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An American realtor living in England is dissatisfied with what he believes to be his humdrum life. One weekend while his wife is out of town, he gives a ride to a woman he sees stranded on the road. One thing leads to another, and he soon finds himself enmeshed in a plot involving a diamond robbery, gangsters and murder. Written by
IMPULSE is another typical British crime film, one that plays out in a very low key way and which features an imported American star in order to bring American audiences in. This time around it's a permanently stressed out Arthur Kennedy, playing a happily married man who decides to embark on a dalliance when his wife goes away for the weekend.
His problems begin when he helps a stranded woman who turns out to be a femme fatale played by Constance Smith, whose real life was more torrid and tragic than any movie. Smith is excellent, by the way, and gives the best performance in the movie. Kennedy finds himself obsessed by her, but he doesn't know that she's involved with some ruthless criminals who think nothing of committing murder to get their way.
Before long the film settles in the typical Tempean Films format, with a lone hero, the attractive women helping and hindering him, the thugs seeking to kill him, and the police always one step behind. It's rather undistinguished stuff that lacks a decent storyline to see it through and I was bored more often than not. Cyril Chamberlain's weary cop encapsulates the audience's mood on this one. Watch out for a youthful Kenneth Cope making his debut film appearance early on.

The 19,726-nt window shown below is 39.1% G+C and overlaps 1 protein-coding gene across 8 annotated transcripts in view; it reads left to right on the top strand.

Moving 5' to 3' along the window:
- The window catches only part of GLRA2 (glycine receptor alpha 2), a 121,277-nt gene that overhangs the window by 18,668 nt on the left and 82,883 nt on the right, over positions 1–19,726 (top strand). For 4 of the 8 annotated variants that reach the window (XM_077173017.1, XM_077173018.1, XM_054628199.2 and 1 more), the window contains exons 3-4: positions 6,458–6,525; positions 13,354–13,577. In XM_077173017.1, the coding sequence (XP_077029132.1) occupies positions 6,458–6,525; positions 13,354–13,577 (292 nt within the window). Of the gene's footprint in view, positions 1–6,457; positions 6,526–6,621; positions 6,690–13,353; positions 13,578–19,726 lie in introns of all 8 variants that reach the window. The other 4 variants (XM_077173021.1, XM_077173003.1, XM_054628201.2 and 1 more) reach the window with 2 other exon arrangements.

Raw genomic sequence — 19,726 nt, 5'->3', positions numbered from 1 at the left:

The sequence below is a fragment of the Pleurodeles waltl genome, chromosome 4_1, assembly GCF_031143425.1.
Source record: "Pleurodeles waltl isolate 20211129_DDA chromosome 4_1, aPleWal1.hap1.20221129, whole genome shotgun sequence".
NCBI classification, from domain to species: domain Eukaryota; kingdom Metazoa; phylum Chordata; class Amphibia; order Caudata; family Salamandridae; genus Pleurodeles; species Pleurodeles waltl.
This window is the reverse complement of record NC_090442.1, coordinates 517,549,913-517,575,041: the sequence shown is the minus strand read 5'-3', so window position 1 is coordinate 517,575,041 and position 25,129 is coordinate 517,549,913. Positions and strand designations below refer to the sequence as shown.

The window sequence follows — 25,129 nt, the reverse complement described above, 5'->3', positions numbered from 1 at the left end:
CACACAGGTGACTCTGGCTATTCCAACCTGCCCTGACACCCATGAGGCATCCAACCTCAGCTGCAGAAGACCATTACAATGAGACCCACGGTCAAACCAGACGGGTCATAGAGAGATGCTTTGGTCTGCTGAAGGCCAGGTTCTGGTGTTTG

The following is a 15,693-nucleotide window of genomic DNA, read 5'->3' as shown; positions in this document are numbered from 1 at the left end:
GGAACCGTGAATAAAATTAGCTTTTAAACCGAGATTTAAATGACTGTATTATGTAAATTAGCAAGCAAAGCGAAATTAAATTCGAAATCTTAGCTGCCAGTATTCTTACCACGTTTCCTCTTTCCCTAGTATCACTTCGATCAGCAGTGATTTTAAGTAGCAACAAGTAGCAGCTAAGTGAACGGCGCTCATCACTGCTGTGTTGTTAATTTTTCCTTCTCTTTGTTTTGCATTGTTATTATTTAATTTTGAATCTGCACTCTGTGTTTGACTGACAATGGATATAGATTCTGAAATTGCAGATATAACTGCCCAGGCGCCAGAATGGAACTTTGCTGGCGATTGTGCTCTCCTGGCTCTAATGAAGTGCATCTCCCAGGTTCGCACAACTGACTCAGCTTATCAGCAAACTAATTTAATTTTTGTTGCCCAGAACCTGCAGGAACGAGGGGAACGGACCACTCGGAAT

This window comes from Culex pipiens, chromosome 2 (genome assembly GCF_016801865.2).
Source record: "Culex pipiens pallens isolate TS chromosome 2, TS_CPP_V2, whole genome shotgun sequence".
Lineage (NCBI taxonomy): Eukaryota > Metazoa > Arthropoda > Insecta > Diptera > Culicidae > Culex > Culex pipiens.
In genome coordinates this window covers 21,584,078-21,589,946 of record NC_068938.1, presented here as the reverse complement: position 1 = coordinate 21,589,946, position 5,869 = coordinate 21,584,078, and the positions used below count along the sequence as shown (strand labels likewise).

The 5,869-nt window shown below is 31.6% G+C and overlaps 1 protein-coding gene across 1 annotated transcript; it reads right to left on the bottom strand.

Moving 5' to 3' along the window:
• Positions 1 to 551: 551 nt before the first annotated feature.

I just wanted to correct one of the other reviewers on this sight: Charles de la Tour is not the pen name of Cy Endfield. He was a director in his own right who had children, one of whom is RISING DAMP actress Frances de la Tour. Something that would be rather impossible if he didn't actually exist!
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